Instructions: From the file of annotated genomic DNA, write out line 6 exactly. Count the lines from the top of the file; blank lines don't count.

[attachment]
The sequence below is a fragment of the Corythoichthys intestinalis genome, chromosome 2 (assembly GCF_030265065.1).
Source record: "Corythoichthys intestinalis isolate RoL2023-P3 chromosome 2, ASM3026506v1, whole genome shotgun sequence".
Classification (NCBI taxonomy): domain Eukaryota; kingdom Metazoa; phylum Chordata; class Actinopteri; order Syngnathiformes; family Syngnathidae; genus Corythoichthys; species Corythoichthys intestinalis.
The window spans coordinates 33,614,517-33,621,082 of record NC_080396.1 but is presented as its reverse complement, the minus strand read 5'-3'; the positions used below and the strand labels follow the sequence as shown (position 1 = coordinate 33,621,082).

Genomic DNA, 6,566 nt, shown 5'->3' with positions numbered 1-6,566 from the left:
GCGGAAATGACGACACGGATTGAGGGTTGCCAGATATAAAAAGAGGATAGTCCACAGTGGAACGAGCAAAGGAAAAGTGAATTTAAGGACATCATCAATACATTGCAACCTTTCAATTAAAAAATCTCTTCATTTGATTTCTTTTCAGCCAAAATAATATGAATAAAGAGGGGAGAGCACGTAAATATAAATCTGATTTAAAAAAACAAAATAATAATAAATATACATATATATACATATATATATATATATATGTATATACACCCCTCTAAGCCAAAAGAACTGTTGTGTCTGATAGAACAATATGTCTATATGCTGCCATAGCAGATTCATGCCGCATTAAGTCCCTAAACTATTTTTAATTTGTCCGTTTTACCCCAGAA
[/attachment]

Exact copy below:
GCGGAAATGACGACACGGATTGAGGGTTGCCAGATATAAAAAGAGGATAGTCCACAGTGGAACGAGCAAAGGAAAAGTGAATTTAAGGACATCATCAATACATTGCAACCTTTCAATTAAAAAATCTCTTCATTTGATTTCTTTTCAGCCAAAATAATATGAATAAAGAGGGGAGAGCACGTAAATATAAATCTGATTTAAAAAAACAAAATAATAATAAATATACATATATATACATATATATATATATATATGTATATACACCCCTCTAAGCCAAAAGAACTGTTGTGTCTGATAGAACAATATGTCTATATGCTGCCATAGCAGATTCATGCCGCATTAAGTCCCTAAACTATTTTTAATTTGTCCGTTTTACCCCAGAA